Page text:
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International Journal of Agriculture and Crop Sciences.

Available online at www.ijagcs.com


IJACS/2013/6-18/1239-1245
ISSN 2227-670X 2013 IJACS Journal

Various Physico-chemical Properties of Dietary Fiber


Sources of Poultry Diets
H.R. Hemati Matin1, F. Shariatmadari*2, M.A. Karimi Torshizi3
School of Agriculture, Tarbiat Modares University, Tehran-Iran, 14115-336

*Corresponding author email: shariatf@modares.ac.ir, shariat_madari@yahoo.com

ABSTRACT: This study was carry out to investigated the proximate composition together with some
water and oil functional characteristics of wheat bran (WB), barley bran (BB), and soybean hulls (SH) as
poultry dietary fiber (DF) sources. The results showed that moisture contents (range 6.04 to 7.71%) were
similar between tested DF sources. The SH had notably higher crude protein content rather that of WB
and BB (P<0.05). The ash content of SH and BB did not significantly differ but were higher than that of
WB (P<0.05). The order of DF ether extract was SH> BB > WW (P<0.05). The highest and lowest
amounts of crude fiber, and acid detergent fiber were related to BB and WB, respectively (P<0.05).
Moreover, BB was dedicated the highest level of neutral detergent fiber, acid detergent lignin, bulk
density, cation-exchange capacity, and water holding capacity rather other DF sources. The pH of all
three DF was slightly acidic (range from 5.25 to 6.00), although their pH did not significantly differ. The BB
and SH viscosity were statically similar but both were higher than WB viscosity (P<0.05). The order of
water insoluble solids of DF sources was as following BB>WB>SH (P<0.05). No significantly differences
were found between the swelling capacity of BB and SH but both were higher than that of WB (P<0.05).
The oil holding capacity of DF sources for the tested oils (corn, olive oil and melted tallow) was in order
SH>BB>WB, respectively (P<0.05). The emulsifying activity of the tested DF sources for corn and olive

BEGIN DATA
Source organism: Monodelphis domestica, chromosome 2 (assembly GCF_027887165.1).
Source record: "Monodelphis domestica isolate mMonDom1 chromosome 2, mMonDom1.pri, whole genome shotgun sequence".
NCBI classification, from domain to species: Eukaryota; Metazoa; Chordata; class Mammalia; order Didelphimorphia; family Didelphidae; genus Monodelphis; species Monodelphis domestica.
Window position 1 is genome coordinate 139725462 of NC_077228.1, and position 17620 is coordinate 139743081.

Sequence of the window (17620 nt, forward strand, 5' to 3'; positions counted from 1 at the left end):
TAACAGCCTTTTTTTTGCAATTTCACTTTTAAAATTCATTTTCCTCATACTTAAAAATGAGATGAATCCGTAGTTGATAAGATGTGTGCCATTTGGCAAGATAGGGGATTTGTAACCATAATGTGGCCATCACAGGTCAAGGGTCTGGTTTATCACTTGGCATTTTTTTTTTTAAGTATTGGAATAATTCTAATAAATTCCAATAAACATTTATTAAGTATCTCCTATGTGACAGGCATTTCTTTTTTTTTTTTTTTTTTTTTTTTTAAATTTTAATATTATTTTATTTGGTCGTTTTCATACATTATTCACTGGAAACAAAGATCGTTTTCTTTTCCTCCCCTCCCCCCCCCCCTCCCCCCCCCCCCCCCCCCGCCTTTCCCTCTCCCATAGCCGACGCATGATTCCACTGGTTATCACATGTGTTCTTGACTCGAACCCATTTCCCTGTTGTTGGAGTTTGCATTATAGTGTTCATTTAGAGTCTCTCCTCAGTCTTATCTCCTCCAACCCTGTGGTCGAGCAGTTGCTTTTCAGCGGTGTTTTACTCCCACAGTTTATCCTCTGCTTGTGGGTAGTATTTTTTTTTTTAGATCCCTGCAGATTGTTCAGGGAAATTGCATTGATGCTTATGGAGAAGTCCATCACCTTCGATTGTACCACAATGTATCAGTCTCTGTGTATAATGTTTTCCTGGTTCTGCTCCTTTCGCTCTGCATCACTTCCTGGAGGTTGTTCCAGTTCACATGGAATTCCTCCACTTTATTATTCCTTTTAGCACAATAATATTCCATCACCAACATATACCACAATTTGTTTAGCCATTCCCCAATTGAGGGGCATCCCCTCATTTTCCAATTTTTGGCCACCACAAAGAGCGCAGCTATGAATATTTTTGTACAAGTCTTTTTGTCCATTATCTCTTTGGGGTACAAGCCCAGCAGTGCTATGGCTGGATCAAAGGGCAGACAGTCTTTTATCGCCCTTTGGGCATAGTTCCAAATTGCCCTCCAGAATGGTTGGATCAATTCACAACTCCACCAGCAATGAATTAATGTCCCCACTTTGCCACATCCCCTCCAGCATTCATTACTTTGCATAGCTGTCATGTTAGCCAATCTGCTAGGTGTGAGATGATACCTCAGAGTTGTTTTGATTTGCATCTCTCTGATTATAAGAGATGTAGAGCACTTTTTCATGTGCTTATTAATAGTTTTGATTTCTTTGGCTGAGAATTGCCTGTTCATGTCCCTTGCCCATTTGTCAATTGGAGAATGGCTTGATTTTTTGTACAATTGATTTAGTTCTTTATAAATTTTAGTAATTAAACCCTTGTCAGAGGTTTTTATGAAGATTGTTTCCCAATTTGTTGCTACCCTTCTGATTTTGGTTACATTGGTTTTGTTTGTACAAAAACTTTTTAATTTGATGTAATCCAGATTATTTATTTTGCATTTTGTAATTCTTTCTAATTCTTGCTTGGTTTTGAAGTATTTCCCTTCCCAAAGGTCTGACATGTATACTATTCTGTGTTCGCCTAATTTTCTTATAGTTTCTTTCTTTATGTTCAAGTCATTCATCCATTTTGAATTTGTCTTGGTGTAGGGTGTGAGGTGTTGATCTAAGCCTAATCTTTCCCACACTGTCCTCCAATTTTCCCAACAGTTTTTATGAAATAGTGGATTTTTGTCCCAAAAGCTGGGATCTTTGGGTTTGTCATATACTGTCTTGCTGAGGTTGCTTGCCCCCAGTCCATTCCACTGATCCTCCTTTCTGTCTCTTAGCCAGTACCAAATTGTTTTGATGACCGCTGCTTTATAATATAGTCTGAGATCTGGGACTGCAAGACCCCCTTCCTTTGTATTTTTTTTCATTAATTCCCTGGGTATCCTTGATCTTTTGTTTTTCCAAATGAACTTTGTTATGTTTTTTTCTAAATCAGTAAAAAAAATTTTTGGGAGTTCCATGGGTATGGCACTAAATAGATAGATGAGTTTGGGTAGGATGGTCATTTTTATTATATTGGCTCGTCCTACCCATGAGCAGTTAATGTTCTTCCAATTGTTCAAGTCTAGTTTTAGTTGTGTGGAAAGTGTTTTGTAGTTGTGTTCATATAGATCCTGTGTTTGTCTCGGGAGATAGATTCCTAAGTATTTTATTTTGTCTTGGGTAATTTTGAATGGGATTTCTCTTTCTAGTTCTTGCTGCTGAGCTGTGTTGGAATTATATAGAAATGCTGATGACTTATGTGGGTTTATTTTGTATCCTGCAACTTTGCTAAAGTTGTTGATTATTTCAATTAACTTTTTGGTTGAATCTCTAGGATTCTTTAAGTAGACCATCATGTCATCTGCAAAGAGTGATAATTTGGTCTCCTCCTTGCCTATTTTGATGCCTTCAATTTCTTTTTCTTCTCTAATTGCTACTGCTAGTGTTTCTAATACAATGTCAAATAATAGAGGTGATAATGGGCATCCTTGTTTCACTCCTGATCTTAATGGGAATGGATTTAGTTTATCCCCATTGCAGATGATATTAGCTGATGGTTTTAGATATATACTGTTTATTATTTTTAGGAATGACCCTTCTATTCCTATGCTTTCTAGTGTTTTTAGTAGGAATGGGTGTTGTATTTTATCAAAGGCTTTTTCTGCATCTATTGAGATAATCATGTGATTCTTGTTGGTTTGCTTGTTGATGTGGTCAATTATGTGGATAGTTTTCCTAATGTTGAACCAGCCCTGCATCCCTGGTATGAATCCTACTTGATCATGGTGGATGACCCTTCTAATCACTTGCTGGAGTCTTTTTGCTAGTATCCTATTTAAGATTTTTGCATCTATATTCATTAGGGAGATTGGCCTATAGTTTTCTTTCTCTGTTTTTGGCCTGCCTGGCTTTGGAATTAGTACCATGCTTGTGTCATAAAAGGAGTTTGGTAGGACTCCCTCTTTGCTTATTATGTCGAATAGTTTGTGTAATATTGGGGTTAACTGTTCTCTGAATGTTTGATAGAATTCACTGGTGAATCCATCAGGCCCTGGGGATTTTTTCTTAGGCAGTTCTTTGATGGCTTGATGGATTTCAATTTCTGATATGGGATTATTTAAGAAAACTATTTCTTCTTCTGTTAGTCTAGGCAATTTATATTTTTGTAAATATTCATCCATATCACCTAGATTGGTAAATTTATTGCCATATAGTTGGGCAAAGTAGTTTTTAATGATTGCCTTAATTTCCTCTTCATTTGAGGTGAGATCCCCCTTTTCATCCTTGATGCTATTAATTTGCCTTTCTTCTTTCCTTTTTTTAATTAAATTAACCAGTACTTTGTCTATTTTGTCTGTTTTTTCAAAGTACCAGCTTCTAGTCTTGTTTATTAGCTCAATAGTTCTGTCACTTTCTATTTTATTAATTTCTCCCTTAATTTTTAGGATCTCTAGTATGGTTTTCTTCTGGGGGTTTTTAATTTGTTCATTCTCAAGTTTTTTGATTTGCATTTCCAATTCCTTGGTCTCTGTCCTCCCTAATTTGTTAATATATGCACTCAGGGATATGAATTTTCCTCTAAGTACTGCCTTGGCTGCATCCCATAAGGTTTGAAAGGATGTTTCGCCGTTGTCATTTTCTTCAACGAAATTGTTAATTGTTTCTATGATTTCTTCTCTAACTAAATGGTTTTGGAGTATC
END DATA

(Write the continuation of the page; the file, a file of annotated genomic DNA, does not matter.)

oils was similar. The measured emulsion stability for corn oil was similar between SH and BB but both
were higher than ES of WB. The results of current study indicated that the physico-chemical properties of
various tested DF sources are dependent on their composition, especially fiber content. These data
provide a clear insight into how fiber fraction of poultry diets interacts with water and oil and how the
potential nutritional consequences were determined in terms of physico-chemical properties.
Keywords: Barley bran; poultry diet; soybean hulls; wheat bran
Abbreviations: ADF-Acid Detergent Fiber; ADL-Acid Detergent Lignin; BB-Barley Bran; BD-Bulk Density;
CEC-Cation-exchange Capacity; CF-Crude Fiber; CP-Crude Protein; DF-Dietary Fiber; DM-Dry Matter;
EA-Emulsifying Activity; ES-Emulsion Stability; EE-Ether Extract; GIT-Gastrointestinal Tract; NDF-Neutral
Detergent Fiber; OHC-Oil Holding Capacity; SH-Soybean Hulls; SC-Swelling Capacity; TDS-Total
Dissolved Solute; WHC-Water Holding Capacity; WIS-Water-insoluble Solids; WB-Wheat Bran

INTRODUCTION

Dietary fiber (DF) is an important component of poultry diets. The inclusion of suitable level of DF in poultry
diets and the recognition of DF as a feed substance with significant nutritional value has increased dramatically
over the past 40 years (Owusu-Asiedu et al., 2006; Mateos et al., 2012). Dietary fiber defines as cell walls of plant
tissues (McDonald et al., 2002) that are resistant to digestion, absorption in gastrointestinal tract (GIT), and are
heterogeneous in terms of nutritional, chemical and physical nature (Sarikhan et al., 2010; Mateos et al., 2012). It is
approved that amount and type of DF affect the feature of the GIT functions and thereby poultry production
(Owusu-Asiedu et al., 2006; Jimnez-Moreno et al., 2009; Saki et al., 2010). On the other hand, the increased
awareness of the potential health benefits of DF has undoubtedly encouraged nutritionists to recognize in more
details DF sources properties. Little scientific literature exists that investigated the physico-chemical properties of
the DF sources. It seems more comprehensive information needs regarding the characteristics of DF sources.
Therefore, in the present study, wheat bran, barley bran as well as soybean hulls were selected as a poultry DF
sources and their characteristics (proximate analysis, water and oil related specification) were evaluated and
compared.
Intl J Agri Crop Sci. Vol., 6 (18), 1239-1245, 2013

MATERIALS AND METHODS

Dietary Fiber Samples


Wheat bran (WB), barley bran (BB) and soybean hulls (SH) were used as representation of DF sources in
poultry diets which purchased from the Central Cooperative Poultry, Tarkhineh Company and Shayan Protein and
Energy Company (Tehran, 2013, Iran), respectively. The milled DF sources powders were transferred to airtight
plastic bags and stored in a desiccator at room temperature (24C) prior to parameters determination.

Proximate Analysis
The chemical compositions of DF sources were determined based on procedures described by the AOAC
(1995) methods with some modifications. Briefly, the moisture was determined as the weight loss for 16 h at 105C
followed 2 h at 130C at air-oven drying (Debon and Tester, 2001). The crude protein (CP) was estimated by